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Panic! At The Disco drummer takes 3D printed snare on tour

To my 15-year-old self who wrote about this very band for her GCSE English coursework; you will be pleased to learn you finally get to write about Panic! At The Disco for your day job.

During the additive manufacturing whirlwind that was Formnext 2019, Stratasys Direct Manufacturing unveiled how Panic! At The Disco’s drummer Dan Pawlovich enlisted the 3D printing service provider to create a snare drum that would not only increase the longevity of his kit but also, make it sound better.

According to a new case study, after years of tinkering and customising, the drummer saw there was potential to design a drum that could resonate more freely, if only some of its external hardware could be eliminated. Traditionally, drums are manufactured with a wooden or metal shell with metal fasteners and rims that attach the head. Those metal parts can result in the fundamental pitch being lost. To get around this, the key goal was to consolidate the lugs into the drum shell as one piece so that it could still connect to traditional components such as tension rods, rims and drum heads.

Dan started out working with a designer to create a prototype that would connect with shop-bought hex-shaped tension rods. After using an online 3D print service provider for a not-so successful initial prototype, he turned to Stratasys Direct to find a better solution.  

The first prototype was created in Nylon 12GF using laser sintering, following by a ColorTek dyeing process to give it a bright red finish. With similar resonance and mechanical properties to wood, the material was ideal for this project. Moreover, Nylon 12GF can withstand shock without cracking or becoming brittle, and it also expands and contracts with temperature changes, the kind of temperature changes a drum that’s travelling all over the world on tour is likely to have to withstand.

Happy with the outcome and fuelled by positive feedback from the rest of the band, Dan set out to get the design patented. Days before the band’s most recent tour, the patent was confirmed and the 3D printed snare was taken on stage alongside two traditional snares. The band’s engineers and sound technicians, unaware that it was 3D printed, commented on how good it sounded and in a blind sound test, a friend and fellow drummer said the printed version sounded even better than the classic.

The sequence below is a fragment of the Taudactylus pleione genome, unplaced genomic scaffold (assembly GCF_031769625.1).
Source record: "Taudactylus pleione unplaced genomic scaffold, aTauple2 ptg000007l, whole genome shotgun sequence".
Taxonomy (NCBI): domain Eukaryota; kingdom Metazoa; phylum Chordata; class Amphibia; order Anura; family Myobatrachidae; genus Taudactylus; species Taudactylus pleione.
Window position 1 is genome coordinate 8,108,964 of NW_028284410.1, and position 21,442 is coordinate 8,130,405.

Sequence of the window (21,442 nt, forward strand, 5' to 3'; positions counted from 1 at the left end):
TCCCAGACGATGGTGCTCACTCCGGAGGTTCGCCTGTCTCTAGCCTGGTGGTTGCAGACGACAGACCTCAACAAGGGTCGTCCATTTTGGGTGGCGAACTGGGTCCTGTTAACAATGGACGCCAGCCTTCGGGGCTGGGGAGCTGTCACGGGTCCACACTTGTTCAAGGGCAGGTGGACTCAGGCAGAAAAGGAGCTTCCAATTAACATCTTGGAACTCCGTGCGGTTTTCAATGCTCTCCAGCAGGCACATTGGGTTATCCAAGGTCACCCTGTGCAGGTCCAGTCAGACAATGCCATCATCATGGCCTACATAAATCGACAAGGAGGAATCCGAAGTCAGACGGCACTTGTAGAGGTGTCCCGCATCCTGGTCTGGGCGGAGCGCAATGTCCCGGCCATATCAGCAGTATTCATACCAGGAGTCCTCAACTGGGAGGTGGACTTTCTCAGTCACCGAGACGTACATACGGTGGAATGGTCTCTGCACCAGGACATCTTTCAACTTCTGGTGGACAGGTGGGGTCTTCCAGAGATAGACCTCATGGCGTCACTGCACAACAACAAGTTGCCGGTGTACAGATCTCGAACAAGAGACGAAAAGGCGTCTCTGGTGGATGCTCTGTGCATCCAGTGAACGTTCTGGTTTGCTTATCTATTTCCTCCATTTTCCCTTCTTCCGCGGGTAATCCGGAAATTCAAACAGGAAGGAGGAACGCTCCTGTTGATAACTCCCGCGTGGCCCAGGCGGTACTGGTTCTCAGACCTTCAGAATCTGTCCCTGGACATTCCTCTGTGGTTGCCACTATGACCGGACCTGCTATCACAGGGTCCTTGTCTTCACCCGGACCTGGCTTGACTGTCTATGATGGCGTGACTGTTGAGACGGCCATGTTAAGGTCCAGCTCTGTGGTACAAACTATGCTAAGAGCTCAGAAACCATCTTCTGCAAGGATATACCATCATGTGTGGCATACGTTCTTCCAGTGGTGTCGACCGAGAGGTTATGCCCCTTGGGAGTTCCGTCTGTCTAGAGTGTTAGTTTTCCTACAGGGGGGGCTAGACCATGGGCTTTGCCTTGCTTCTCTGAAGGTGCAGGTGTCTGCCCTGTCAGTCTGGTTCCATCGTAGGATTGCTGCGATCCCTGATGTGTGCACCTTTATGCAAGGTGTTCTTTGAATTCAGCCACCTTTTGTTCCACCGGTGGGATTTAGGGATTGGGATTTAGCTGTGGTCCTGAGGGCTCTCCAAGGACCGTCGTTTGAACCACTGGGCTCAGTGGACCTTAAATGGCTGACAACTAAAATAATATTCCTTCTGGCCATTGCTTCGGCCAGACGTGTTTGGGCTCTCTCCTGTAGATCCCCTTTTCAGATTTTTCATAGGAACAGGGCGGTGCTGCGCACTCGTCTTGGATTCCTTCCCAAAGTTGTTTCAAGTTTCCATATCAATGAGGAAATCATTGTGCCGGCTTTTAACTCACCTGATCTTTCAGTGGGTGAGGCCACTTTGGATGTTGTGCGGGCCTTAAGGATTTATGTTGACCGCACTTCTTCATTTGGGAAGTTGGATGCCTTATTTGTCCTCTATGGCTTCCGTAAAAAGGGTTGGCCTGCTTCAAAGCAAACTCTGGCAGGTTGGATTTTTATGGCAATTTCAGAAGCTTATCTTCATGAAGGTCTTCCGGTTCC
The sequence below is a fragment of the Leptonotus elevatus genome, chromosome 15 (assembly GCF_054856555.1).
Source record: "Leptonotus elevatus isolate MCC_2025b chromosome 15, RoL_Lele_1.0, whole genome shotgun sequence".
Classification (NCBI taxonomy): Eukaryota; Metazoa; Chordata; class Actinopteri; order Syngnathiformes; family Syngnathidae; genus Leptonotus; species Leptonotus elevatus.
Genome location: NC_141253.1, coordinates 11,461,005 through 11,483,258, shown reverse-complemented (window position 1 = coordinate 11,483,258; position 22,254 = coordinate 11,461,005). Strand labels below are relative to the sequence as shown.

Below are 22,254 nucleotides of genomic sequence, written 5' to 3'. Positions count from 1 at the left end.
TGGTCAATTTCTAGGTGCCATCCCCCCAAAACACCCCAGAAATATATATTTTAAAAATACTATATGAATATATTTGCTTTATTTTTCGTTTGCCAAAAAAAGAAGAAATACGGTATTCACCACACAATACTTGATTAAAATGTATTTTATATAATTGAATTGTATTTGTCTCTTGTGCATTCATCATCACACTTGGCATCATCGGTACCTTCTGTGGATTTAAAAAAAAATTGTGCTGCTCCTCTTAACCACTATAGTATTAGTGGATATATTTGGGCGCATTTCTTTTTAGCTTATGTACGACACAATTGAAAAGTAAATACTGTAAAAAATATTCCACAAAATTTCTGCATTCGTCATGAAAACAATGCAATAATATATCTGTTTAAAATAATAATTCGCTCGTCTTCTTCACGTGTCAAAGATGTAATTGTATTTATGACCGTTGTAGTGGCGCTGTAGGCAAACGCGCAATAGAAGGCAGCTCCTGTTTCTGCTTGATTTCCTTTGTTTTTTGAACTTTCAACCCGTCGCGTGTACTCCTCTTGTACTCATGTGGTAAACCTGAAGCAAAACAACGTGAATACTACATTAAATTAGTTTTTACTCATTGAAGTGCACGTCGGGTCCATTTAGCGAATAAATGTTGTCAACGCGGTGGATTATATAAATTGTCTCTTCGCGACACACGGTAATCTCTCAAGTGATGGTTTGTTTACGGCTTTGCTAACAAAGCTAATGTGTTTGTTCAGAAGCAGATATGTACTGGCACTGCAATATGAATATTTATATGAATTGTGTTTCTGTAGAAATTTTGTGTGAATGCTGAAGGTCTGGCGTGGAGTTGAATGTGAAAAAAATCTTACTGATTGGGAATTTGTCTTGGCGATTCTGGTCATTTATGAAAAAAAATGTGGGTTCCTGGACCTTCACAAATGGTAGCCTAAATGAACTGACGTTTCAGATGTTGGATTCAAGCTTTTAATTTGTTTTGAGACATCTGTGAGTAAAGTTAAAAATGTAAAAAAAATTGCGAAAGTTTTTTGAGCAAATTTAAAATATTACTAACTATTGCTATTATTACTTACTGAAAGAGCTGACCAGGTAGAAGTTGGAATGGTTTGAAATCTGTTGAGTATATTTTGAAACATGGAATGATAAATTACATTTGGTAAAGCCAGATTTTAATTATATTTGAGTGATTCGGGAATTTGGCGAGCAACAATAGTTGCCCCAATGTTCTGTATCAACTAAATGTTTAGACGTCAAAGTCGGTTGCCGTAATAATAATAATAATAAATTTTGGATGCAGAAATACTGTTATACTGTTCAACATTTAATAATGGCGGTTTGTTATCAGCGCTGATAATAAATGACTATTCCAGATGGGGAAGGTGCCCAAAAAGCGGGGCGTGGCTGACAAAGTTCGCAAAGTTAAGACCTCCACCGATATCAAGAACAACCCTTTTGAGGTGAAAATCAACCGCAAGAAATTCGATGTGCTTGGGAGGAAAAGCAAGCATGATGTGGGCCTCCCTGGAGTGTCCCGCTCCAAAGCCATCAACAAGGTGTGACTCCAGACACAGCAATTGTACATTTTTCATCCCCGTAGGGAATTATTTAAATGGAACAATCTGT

The band’s Front of House Engineer, Spencer Jones, said, “Dan’s 3D printed snare is a pleasant surprise to mix! Great snap on the high end and well-rounded on the bottom end, which is what I look for in a snare. There’s very little EQ and processing needed, and the snare holds its tuning, looks sweet, and is tough and durable for the road. All around, it’s an impressive snare drum.”

While on tour, Dan worked on a second iteration, a shorter 5 ½ inch depth snare drum which required the lugs and shell diameter to be redesigned. 3D printed on an LS machine and dyed black, Dan says the drum sounds like a traditional wood drum but with its own unique character and tone. Most recently Stratasys Direct recommended trying out a version with FDM technology with ABS and Nylon to see if the build style and materials would offer different musical characteristics. According to Dan; “They sound like completely different categories of drums.”

With a published patent, Dan hopes other musicians and established drum companies may look to 3D printing to innovate on future drum designs.

Dan said: “Every milestone along the way has purely been the result of learning what’s possible from the design process and materials. A seed has not only have been planted, but it’s clearly taking root. Hopefully soon we’ll get to see others experiment with it even further – especially companies that can better handle projects of this scope and promise and on a much larger scale.”

I wonder if we’ll see Sandvik’s unbreakable 3D printed guitar joining the line-up any time soon?



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